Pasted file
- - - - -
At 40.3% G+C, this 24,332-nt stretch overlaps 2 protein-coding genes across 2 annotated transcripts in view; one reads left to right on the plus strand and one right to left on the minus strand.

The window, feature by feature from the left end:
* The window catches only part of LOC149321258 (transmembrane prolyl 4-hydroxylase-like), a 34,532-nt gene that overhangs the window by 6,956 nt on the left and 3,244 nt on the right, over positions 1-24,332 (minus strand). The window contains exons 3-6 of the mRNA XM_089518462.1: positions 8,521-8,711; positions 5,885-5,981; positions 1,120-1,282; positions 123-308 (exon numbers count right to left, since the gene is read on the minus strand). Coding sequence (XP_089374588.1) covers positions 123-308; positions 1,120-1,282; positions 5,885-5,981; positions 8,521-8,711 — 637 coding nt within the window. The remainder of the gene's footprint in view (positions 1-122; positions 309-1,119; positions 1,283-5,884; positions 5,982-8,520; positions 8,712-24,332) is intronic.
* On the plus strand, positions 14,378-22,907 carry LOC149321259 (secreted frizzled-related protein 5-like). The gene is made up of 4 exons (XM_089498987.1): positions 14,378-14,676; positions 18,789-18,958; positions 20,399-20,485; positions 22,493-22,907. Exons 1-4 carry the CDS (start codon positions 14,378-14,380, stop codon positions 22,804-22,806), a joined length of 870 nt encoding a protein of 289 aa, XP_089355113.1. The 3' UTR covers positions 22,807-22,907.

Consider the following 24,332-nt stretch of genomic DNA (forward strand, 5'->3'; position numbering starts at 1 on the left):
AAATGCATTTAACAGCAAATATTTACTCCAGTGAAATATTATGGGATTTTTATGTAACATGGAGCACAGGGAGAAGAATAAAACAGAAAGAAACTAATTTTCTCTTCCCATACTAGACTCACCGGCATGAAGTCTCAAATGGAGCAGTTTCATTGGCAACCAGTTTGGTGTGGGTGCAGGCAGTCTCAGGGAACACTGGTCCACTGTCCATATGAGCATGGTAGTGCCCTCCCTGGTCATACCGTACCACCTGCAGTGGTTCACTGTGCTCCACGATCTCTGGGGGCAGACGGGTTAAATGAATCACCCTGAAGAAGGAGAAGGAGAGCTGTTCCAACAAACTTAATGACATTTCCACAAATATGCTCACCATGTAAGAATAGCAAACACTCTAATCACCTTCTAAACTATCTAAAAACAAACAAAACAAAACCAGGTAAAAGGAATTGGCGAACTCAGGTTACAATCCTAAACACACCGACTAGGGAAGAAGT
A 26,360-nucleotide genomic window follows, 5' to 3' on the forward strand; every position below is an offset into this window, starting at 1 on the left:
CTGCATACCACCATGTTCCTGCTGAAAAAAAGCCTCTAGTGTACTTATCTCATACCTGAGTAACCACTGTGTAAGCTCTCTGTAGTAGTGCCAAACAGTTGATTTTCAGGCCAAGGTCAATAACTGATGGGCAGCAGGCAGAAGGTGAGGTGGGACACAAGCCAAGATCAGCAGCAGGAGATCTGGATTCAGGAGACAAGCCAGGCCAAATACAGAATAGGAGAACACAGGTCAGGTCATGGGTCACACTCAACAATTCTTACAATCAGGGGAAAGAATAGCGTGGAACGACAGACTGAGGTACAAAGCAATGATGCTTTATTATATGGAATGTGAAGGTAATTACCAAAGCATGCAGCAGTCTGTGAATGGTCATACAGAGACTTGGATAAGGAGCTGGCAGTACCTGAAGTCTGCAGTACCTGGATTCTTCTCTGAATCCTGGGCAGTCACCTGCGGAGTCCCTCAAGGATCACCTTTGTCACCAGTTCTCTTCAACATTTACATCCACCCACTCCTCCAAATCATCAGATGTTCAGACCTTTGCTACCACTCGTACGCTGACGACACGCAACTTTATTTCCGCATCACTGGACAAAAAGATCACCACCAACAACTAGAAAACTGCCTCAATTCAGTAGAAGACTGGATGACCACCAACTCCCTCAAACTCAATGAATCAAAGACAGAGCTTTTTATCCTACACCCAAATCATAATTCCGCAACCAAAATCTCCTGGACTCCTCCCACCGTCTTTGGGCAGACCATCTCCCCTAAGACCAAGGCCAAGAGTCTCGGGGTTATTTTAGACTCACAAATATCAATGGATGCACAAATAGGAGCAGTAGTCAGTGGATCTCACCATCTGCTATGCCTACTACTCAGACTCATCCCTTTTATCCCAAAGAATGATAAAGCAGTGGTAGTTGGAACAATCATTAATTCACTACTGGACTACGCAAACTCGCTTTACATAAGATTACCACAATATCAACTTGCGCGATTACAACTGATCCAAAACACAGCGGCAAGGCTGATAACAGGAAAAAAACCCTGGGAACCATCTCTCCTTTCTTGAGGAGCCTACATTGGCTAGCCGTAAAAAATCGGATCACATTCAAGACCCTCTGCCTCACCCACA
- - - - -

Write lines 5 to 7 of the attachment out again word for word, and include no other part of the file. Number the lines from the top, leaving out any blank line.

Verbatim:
Consider the following 24,332-nt stretch of genomic DNA (forward strand, 5'->3'; position numbering starts at 1 on the left):
AAATGCATTTAACAGCAAATATTTACTCCAGTGAAATATTATGGGATTTTTATGTAACATGGAGCACAGGGAGAAGAATAAAACAGAAAGAAACTAATTTTCTCTTCCCATACTAGACTCACCGGCATGAAGTCTCAAATGGAGCAGTTTCATTGGCAACCAGTTTGGTGTGGGTGCAGGCAGTCTCAGGGAACACTGGTCCACTGTCCATATGAGCATGGTAGTGCCCTCCCTGGTCATACCGTACCACCTGCAGTGGTTCACTGTGCTCCACGATCTCTGGGGGCAGACGGGTTAAATGAATCACCCTGAAGAAGGAGAAGGAGAGCTGTTCCAACAAACTTAATGACATTTCCACAAATATGCTCACCATGTAAGAATAGCAAACACTCTAATCACCTTCTAAACTATCTAAAAACAAACAAAACAAAACCAGGTAAAAGGAATTGGCGAACTCAGGTTACAATCCTAAACACACCGACTAGGGAAGAAGT
A 26,360-nucleotide genomic window follows, 5' to 3' on the forward strand; every position below is an offset into this window, starting at 1 on the left: